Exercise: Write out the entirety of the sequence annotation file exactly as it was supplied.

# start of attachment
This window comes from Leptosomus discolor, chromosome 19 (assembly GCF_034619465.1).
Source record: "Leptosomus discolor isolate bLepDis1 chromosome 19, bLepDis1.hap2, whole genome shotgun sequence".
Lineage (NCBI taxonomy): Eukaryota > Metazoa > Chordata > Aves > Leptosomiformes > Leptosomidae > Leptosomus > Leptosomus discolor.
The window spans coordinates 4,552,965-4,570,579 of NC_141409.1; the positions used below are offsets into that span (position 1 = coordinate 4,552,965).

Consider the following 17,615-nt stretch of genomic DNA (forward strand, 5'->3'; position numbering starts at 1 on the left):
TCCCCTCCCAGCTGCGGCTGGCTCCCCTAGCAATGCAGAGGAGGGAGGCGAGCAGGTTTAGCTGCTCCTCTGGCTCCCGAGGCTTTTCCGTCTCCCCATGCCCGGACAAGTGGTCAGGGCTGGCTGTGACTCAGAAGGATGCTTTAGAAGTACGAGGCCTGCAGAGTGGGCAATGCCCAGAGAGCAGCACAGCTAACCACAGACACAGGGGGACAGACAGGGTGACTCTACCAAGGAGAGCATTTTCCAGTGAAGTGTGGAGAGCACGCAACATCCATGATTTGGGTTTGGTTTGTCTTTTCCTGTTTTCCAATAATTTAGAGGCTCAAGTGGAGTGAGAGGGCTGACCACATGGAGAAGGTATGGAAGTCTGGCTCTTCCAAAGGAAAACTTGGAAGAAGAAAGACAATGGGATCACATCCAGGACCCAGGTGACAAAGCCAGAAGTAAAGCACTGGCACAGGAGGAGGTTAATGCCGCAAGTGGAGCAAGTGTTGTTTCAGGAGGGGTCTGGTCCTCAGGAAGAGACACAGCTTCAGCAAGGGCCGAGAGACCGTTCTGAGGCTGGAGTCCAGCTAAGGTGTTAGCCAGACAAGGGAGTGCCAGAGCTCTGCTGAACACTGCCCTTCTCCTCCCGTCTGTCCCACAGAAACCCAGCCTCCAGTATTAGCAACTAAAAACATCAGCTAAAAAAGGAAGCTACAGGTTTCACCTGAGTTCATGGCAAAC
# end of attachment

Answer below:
This window comes from Leptosomus discolor, chromosome 19 (assembly GCF_034619465.1).
Source record: "Leptosomus discolor isolate bLepDis1 chromosome 19, bLepDis1.hap2, whole genome shotgun sequence".
Lineage (NCBI taxonomy): Eukaryota > Metazoa > Chordata > Aves > Leptosomiformes > Leptosomidae > Leptosomus > Leptosomus discolor.
The window spans coordinates 4,552,965-4,570,579 of NC_141409.1; the positions used below are offsets into that span (position 1 = coordinate 4,552,965).

Consider the following 17,615-nt stretch of genomic DNA (forward strand, 5'->3'; position numbering starts at 1 on the left):
TCCCCTCCCAGCTGCGGCTGGCTCCCCTAGCAATGCAGAGGAGGGAGGCGAGCAGGTTTAGCTGCTCCTCTGGCTCCCGAGGCTTTTCCGTCTCCCCATGCCCGGACAAGTGGTCAGGGCTGGCTGTGACTCAGAAGGATGCTTTAGAAGTACGAGGCCTGCAGAGTGGGCAATGCCCAGAGAGCAGCACAGCTAACCACAGACACAGGGGGACAGACAGGGTGACTCTACCAAGGAGAGCATTTTCCAGTGAAGTGTGGAGAGCACGCAACATCCATGATTTGGGTTTGGTTTGTCTTTTCCTGTTTTCCAATAATTTAGAGGCTCAAGTGGAGTGAGAGGGCTGACCACATGGAGAAGGTATGGAAGTCTGGCTCTTCCAAAGGAAAACTTGGAAGAAGAAAGACAATGGGATCACATCCAGGACCCAGGTGACAAAGCCAGAAGTAAAGCACTGGCACAGGAGGAGGTTAATGCCGCAAGTGGAGCAAGTGTTGTTTCAGGAGGGGTCTGGTCCTCAGGAAGAGACACAGCTTCAGCAAGGGCCGAGAGACCGTTCTGAGGCTGGAGTCCAGCTAAGGTGTTAGCCAGACAAGGGAGTGCCAGAGCTCTGCTGAACACTGCCCTTCTCCTCCCGTCTGTCCCACAGAAACCCAGCCTCCAGTATTAGCAACTAAAAACATCAGCTAAAAAAGGAAGCTACAGGTTTCACCTGAGTTCATGGCAAAC